K.J.S. Anand, MBBS, D. Phil, FAACP, FCCM, FRCPCH, Professor of Pediatrics, Anesthesiology, Anatomy & Neurobiology, Senior Scholar, Center for Excellence in Faith and Health, Methodist Le Bonheur Healthcare System


A baby's brain grows more while in the womb than at any time in a child's life. Life Before Birth: The Hidden Script That Rules Our Lives is a valuable guide to creating healthier babies and offers insight into healing our early primal wounds. Dr. Janov integrates the most recent scientific research about prenatal development with the psychobiological reality that these early experiences do cast a long shadow over our entire lifespan. With a wealth of experience and a history of successful psychotherapeutic treatment, Dr. Janov is well positioned to speak with clarity and precision on a topic that remains critically important.
Paula Thomson, PsyD, Associate Professor, California State University, Northridge & Professor Emeritus, York University

"I am enthralled.
Dr. Janov has crafted a compelling and prophetic opus that could rightly dictate
PhD thesis topics for decades to come. Devoid of any "New Age" pseudoscience,
this work never strays from scientific orthodoxy and yet is perfectly accessible and
downright fascinating to any lay person interested in the mysteries of the human psyche."
Dr. Bernard Park, MD, MPH

His new book “Life Before Birth: The Hidden Script that Rules Our Lives” shows that primal therapy, the lower-brain therapeutic method popularized in the 1970’s international bestseller “Primal Scream” and his early work with John Lennon, may help alleviate depression and anxiety disorders, normalize blood pressure and serotonin levels, and improve the functioning of the immune system.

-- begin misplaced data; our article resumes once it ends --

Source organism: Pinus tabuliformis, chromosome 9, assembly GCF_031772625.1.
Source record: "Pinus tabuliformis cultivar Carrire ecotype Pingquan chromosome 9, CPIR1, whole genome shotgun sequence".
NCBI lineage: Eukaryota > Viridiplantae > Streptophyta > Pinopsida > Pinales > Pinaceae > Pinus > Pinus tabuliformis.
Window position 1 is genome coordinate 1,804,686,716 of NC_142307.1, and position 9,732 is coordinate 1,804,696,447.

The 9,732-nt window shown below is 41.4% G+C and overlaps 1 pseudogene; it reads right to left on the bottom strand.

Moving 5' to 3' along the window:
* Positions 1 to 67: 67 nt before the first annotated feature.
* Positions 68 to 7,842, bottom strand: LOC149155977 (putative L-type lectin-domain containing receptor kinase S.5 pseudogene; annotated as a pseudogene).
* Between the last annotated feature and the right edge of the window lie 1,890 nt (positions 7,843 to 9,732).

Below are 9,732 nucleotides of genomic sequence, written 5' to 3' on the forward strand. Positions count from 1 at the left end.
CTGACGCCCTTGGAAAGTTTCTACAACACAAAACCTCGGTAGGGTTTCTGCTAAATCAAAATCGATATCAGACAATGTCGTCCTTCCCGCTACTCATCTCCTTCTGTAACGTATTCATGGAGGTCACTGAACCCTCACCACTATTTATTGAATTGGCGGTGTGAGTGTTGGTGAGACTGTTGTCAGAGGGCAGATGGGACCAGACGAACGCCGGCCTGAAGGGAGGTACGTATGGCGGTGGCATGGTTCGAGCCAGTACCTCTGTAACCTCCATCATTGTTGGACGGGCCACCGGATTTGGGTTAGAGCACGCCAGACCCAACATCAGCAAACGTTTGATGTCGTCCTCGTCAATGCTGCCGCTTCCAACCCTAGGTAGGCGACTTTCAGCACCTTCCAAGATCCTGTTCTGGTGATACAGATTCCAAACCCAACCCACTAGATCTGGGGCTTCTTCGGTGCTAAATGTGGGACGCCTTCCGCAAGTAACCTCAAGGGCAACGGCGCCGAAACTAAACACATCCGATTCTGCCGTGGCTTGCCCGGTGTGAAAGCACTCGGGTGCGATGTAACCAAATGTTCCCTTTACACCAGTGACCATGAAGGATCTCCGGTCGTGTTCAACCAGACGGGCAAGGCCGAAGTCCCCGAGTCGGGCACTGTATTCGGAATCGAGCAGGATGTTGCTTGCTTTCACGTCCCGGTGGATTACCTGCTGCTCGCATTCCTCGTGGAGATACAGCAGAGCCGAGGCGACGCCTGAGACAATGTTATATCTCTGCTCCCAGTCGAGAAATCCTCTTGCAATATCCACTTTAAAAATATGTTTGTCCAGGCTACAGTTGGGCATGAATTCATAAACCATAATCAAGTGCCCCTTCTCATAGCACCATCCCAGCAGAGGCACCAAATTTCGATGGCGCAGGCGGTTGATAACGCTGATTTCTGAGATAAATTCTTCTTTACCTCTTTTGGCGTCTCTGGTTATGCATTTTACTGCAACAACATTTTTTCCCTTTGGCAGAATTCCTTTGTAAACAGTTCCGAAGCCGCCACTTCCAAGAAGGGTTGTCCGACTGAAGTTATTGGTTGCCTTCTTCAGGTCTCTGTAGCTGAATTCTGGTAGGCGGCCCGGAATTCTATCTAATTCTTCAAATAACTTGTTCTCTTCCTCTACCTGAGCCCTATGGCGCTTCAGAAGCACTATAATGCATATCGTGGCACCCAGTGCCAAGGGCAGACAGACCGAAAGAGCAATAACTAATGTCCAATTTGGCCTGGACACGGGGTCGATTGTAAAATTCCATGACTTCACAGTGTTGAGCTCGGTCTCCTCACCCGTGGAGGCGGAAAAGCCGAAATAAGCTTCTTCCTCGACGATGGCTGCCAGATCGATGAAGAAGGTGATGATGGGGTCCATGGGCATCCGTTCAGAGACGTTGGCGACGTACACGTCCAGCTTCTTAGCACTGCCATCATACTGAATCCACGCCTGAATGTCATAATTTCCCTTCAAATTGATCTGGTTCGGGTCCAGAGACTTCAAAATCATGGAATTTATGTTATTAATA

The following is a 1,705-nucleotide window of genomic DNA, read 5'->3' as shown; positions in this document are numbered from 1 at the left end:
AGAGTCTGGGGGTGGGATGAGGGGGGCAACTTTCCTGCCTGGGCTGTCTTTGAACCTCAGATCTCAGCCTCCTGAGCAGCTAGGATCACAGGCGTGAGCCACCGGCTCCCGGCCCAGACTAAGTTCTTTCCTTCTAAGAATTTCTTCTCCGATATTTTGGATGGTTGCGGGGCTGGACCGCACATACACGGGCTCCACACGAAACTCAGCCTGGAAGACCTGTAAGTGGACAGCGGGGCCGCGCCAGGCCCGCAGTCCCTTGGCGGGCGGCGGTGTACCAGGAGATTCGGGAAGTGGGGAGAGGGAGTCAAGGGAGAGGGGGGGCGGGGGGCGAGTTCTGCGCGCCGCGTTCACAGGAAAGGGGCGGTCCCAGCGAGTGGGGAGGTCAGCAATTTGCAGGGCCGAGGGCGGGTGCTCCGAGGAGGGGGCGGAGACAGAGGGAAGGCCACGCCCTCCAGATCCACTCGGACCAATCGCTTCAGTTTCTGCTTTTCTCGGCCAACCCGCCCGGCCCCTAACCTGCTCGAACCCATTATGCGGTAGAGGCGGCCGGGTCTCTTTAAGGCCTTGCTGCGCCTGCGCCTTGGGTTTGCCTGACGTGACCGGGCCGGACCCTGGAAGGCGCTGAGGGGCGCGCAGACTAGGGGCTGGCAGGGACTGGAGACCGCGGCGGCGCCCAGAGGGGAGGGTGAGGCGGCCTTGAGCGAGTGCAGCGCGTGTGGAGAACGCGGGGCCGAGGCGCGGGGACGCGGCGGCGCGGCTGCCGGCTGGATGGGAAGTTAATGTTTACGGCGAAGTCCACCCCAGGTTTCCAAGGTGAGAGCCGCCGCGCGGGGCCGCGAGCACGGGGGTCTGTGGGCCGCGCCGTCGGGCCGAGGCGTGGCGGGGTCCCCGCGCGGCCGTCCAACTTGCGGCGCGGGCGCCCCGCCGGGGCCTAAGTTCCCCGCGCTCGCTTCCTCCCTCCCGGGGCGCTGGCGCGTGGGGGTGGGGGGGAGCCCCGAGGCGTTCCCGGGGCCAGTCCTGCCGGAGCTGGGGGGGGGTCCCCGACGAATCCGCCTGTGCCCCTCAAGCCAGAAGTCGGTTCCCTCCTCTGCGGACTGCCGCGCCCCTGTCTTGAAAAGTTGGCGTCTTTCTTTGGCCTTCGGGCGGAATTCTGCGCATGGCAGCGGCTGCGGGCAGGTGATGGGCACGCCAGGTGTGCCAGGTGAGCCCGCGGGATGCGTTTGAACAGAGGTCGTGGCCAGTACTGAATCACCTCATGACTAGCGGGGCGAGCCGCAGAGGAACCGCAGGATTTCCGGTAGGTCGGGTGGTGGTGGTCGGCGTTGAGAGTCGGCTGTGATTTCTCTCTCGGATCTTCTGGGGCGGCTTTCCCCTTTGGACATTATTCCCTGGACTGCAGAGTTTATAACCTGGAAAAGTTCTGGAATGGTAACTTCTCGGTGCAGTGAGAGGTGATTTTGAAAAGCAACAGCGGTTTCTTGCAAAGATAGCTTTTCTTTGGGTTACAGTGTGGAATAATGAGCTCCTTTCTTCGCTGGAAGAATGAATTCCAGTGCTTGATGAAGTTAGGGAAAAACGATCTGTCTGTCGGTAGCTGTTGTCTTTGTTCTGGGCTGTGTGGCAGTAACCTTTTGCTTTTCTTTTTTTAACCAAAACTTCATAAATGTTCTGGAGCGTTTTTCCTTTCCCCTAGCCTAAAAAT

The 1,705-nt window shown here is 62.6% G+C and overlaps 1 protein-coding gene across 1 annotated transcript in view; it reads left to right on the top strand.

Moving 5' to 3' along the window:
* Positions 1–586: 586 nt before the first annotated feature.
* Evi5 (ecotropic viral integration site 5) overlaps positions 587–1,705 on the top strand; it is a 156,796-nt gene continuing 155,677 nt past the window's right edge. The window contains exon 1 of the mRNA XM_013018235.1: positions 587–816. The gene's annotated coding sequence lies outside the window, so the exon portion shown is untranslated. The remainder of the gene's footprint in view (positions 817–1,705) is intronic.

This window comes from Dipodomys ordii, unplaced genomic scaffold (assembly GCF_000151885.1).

One of the book’s most intriguing theories is that fetal imprinting, an evolutionary strategy to prepare children to cope with life, establishes a permanent set-point in a child's physiology. Baby's born to mothers highly anxious during pregnancy, whether from war, natural disasters, failed marriages, or other stressful life conditions, may thus be prone to mental illness and brain dysfunction later in life. Early traumatic events such as low oxygen at birth, painkillers and antidepressants administered to the mother during pregnancy, poor maternal nutrition, and a lack of parental affection in the first years of life may compound the effect.
In making the case for a brand-new, unified field theory of psychotherapy, Dr. Janov weaves together the evolutionary theories of Jean Baptiste Larmarck, the fetal development studies of Vivette Glover and K.J.S. Anand, and fascinating new research by the psychiatrist Elissa Epel suggesting that telomeres—a region of repetitive DNA critical in predicting life expectancy—may be significantly altered during pregnancy.
After explaining how hormonal and neurologic processes in the womb provide a blueprint for later mental illness and disease, Dr. Janov charts a revolutionary new course for psychotherapy. He provides a sharp critique of cognitive behavioral therapy, psychoanalysis, and other popular “talk therapy” models for treating addiction and mental illness, which he argues do not reach the limbic system and brainstem, where the effects of early trauma are registered in the nervous system.
“Life Before Birth: The Hidden Script that Rules Our Lives” is scheduled to be published by NTI Upstream in October 2011, and has tremendous implications for the future of modern psychology, pediatrics, pregnancy, and women’s health.
Editor